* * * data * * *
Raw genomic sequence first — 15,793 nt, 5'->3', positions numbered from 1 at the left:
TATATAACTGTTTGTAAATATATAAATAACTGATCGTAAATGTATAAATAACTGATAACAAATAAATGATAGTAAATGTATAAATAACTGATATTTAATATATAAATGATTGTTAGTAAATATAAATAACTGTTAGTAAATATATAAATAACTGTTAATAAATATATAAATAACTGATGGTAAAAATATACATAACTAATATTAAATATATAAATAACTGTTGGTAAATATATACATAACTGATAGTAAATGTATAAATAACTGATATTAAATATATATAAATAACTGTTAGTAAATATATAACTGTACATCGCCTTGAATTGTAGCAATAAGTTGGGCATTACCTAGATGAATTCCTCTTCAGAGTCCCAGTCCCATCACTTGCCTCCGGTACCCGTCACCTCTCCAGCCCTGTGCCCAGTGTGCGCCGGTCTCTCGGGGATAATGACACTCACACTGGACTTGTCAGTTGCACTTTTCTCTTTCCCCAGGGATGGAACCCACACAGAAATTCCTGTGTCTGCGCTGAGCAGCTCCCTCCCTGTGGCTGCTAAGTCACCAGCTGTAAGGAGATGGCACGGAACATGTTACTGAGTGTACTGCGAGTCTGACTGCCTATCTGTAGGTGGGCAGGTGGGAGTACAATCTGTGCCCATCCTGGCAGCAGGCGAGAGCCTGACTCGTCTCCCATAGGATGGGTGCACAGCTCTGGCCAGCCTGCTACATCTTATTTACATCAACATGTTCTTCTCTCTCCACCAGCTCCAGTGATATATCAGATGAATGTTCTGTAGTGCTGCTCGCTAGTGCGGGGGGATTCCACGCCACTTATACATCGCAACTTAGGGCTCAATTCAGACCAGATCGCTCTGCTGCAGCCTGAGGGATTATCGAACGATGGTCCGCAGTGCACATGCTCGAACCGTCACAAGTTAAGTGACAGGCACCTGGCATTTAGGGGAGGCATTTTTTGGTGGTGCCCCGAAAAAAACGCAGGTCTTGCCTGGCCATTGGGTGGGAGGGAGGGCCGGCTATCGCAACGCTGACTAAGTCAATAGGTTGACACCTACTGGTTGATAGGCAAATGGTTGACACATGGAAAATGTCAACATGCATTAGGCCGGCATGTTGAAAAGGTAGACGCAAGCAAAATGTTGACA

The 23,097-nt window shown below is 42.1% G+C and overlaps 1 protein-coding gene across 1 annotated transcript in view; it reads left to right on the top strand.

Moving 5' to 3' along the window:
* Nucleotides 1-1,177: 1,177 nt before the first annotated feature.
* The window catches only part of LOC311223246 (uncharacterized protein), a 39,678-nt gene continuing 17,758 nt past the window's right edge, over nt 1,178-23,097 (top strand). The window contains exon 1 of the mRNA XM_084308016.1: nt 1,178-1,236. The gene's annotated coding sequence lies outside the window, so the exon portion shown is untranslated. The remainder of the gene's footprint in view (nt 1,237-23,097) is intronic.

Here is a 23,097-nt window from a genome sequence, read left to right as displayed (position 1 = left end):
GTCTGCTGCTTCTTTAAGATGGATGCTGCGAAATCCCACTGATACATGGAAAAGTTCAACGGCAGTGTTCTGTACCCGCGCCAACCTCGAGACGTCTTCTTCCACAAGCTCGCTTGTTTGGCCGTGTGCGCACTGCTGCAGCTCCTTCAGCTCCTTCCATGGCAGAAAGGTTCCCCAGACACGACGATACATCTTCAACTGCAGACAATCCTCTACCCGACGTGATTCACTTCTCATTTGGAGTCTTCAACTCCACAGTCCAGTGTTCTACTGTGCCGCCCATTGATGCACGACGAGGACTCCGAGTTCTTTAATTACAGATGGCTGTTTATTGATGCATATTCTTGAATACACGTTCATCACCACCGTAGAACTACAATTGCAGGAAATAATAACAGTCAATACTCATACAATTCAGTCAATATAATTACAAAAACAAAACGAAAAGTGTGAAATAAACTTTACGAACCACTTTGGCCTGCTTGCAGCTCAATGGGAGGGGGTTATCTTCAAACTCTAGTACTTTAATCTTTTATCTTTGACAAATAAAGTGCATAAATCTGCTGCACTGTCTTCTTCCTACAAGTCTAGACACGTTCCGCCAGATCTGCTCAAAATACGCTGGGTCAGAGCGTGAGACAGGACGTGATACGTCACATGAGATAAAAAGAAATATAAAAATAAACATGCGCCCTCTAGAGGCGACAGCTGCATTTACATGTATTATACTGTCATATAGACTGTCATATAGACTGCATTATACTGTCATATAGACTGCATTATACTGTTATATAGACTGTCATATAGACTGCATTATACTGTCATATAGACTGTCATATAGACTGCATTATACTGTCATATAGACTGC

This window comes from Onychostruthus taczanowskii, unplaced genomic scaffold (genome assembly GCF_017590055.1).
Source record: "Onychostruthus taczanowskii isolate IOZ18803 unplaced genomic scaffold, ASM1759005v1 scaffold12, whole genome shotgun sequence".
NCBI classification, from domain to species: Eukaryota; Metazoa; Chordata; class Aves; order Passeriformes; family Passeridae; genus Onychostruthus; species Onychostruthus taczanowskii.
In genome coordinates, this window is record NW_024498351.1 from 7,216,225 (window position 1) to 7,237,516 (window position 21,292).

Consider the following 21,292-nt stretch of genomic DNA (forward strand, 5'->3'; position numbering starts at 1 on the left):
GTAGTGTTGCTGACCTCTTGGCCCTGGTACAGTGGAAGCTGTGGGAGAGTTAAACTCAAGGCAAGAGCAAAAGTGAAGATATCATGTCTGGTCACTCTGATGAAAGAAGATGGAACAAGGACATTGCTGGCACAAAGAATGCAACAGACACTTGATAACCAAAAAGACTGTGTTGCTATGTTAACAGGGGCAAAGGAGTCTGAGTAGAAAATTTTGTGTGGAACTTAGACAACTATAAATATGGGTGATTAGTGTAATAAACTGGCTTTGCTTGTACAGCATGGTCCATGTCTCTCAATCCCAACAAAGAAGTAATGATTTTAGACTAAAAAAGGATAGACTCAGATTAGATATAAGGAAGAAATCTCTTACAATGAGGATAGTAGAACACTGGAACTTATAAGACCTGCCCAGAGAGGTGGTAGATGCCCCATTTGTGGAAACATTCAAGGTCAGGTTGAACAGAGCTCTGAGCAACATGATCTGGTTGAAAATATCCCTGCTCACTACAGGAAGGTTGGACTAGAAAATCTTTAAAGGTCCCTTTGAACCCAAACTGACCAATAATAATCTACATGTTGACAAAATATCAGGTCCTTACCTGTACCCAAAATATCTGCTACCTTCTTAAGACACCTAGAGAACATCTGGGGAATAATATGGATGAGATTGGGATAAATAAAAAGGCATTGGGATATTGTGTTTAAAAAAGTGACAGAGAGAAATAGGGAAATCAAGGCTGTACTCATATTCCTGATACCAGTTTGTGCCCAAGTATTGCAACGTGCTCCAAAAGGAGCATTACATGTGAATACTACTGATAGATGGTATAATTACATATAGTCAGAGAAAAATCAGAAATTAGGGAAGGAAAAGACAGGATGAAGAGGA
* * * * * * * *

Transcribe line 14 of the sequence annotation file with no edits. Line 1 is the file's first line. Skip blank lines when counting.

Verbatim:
GTAGTGTTGCTGACCTCTTGGCCCTGGTACAGTGGAAGCTGTGGGAGAGTTAAACTCAAGGCAAGAGCAAAAGTGAAGATATCATGTCTGGTCACTCTGATGAAAGAAGATGGAACAAGGACATTGCTGGCACAAAGAATGCAACAGACACTTGATAACCAAAAAGACTGTGTTGCTATGTTAACAGGGGCAAAGGAGTCTGAGTAGAAAATTTTGTGTGGAACTTAGACAACTATAAATATGGGTGATTAGTGTAATAAACTGGCTTTGCTTGTACAGCATGGTCCATGTCTCTCAATCCCAACAAAGAAGTAATGATTTTAGACTAAAAAAGGATAGACTCAGATTAGATATAAGGAAGAAATCTCTTACAATGAGGATAGTAGAACACTGGAACTTATAAGACCTGCCCAGAGAGGTGGTAGATGCCCCATTTGTGGAAACATTCAAGGTCAGGTTGAACAGAGCTCTGAGCAACATGATCTGGTTGAAAATATCCCTGCTCACTACAGGAAGGTTGGACTAGAAAATCTTTAAAGGTCCCTTTGAACCCAAACTGACCAATAATAATCTACATGTTGACAAAATATCAGGTCCTTACCTGTACCCAAAATATCTGCTACCTTCTTAAGACACCTAGAGAACATCTGGGGAATAATATGGATGAGATTGGGATAAATAAAAAGGCATTGGGATATTGTGTTTAAAAAAGTGACAGAGAGAAATAGGGAAATCAAGGCTGTACTCATATTCCTGATACCAGTTTGTGCCCAAGTATTGCAACGTGCTCCAAAAGGAGCATTACATGTGAATACTACTGATAGATGGTATAATTACATATAGTCAGAGAAAAATCAGAAATTAGGGAAGGAAAAGACAGGATGAAGAGGA